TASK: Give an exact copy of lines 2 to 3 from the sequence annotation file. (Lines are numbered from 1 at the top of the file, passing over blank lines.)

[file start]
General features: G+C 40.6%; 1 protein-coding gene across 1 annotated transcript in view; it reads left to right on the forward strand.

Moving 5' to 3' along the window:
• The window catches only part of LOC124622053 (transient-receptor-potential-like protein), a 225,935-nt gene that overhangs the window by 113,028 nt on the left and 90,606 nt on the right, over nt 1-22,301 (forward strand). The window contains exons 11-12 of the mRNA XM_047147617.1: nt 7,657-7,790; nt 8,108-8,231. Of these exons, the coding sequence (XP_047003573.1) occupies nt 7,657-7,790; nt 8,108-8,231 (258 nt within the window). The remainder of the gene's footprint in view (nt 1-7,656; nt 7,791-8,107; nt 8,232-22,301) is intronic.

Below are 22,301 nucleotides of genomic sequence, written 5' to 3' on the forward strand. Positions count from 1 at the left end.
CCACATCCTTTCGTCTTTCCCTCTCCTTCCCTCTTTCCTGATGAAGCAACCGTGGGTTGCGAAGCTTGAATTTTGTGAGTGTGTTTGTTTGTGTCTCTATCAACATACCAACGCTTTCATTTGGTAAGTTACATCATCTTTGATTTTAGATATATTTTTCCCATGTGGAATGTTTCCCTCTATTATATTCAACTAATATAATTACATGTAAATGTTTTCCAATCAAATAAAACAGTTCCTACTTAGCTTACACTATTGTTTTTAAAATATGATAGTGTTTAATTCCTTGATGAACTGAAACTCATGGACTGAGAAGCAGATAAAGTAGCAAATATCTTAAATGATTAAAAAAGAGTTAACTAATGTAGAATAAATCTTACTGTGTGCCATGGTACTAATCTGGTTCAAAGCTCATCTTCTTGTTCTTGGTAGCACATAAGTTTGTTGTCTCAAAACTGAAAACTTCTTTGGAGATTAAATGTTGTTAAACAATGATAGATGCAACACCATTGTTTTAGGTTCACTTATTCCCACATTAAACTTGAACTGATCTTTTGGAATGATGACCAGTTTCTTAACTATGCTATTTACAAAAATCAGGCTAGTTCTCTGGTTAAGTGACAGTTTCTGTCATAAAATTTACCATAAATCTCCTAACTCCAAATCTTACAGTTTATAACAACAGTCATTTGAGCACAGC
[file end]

Moving 5' to 3' along the window:
• The window catches only part of LOC124622053 (transient-receptor-potential-like protein), a 225,935-nt gene that overhangs the window by 113,028 nt on the left and 90,606 nt on the right, over nt 1-22,301 (forward strand). The window contains exons 11-12 of the mRNA XM_047147617.1: nt 7,657-7,790; nt 8,108-8,231. Of these exons, the coding sequence (XP_047003573.1) occupies nt 7,657-7,790; nt 8,108-8,231 (258 nt within the window). The remainder of the gene's footprint in view (nt 1-7,656; nt 7,791-8,107; nt 8,232-22,301) is intronic.